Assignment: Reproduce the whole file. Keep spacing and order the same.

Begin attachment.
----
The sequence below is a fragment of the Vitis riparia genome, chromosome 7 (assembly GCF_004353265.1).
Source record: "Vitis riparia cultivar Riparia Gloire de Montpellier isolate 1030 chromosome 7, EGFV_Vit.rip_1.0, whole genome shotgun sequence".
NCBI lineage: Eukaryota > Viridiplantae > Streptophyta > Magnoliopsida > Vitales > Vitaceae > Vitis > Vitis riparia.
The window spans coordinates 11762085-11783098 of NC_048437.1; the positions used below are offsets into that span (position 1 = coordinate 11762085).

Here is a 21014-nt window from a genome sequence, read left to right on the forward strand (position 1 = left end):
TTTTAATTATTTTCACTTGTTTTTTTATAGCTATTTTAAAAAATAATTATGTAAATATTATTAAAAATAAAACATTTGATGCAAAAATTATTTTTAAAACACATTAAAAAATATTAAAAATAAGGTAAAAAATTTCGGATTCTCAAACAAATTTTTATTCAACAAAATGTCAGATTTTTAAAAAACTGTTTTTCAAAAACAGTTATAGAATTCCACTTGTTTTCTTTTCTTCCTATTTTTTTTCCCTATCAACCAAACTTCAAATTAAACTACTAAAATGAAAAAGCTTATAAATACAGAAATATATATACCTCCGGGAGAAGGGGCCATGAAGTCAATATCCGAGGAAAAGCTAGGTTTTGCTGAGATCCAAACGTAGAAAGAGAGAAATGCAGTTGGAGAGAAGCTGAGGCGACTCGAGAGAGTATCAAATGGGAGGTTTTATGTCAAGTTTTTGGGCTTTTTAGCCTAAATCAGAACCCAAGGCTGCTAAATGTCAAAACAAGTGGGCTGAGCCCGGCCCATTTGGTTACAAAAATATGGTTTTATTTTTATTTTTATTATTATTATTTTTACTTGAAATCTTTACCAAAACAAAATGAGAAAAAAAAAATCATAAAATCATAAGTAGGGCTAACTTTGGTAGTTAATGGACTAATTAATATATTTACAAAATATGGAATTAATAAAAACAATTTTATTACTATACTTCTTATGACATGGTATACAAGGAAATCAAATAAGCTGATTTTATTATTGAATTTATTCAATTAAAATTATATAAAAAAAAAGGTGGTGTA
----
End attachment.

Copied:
The sequence below is a fragment of the Vitis riparia genome, chromosome 7 (assembly GCF_004353265.1).
Source record: "Vitis riparia cultivar Riparia Gloire de Montpellier isolate 1030 chromosome 7, EGFV_Vit.rip_1.0, whole genome shotgun sequence".
NCBI lineage: Eukaryota > Viridiplantae > Streptophyta > Magnoliopsida > Vitales > Vitaceae > Vitis > Vitis riparia.
The window spans coordinates 11762085-11783098 of NC_048437.1; the positions used below are offsets into that span (position 1 = coordinate 11762085).

Here is a 21014-nt window from a genome sequence, read left to right on the forward strand (position 1 = left end):
TTTTAATTATTTTCACTTGTTTTTTTATAGCTATTTTAAAAAATAATTATGTAAATATTATTAAAAATAAAACATTTGATGCAAAAATTATTTTTAAAACACATTAAAAAATATTAAAAATAAGGTAAAAAATTTCGGATTCTCAAACAAATTTTTATTCAACAAAATGTCAGATTTTTAAAAAACTGTTTTTCAAAAACAGTTATAGAATTCCACTTGTTTTCTTTTCTTCCTATTTTTTTTCCCTATCAACCAAACTTCAAATTAAACTACTAAAATGAAAAAGCTTATAAATACAGAAATATATATACCTCCGGGAGAAGGGGCCATGAAGTCAATATCCGAGGAAAAGCTAGGTTTTGCTGAGATCCAAACGTAGAAAGAGAGAAATGCAGTTGGAGAGAAGCTGAGGCGACTCGAGAGAGTATCAAATGGGAGGTTTTATGTCAAGTTTTTGGGCTTTTTAGCCTAAATCAGAACCCAAGGCTGCTAAATGTCAAAACAAGTGGGCTGAGCCCGGCCCATTTGGTTACAAAAATATGGTTTTATTTTTATTTTTATTATTATTATTTTTACTTGAAATCTTTACCAAAACAAAATGAGAAAAAAAAAATCATAAAATCATAAGTAGGGCTAACTTTGGTAGTTAATGGACTAATTAATATATTTACAAAATATGGAATTAATAAAAACAATTTTATTACTATACTTCTTATGACATGGTATACAAGGAAATCAAATAAGCTGATTTTATTATTGAATTTATTCAATTAAAATTATATAAAAAAAAAGGTGGTGTA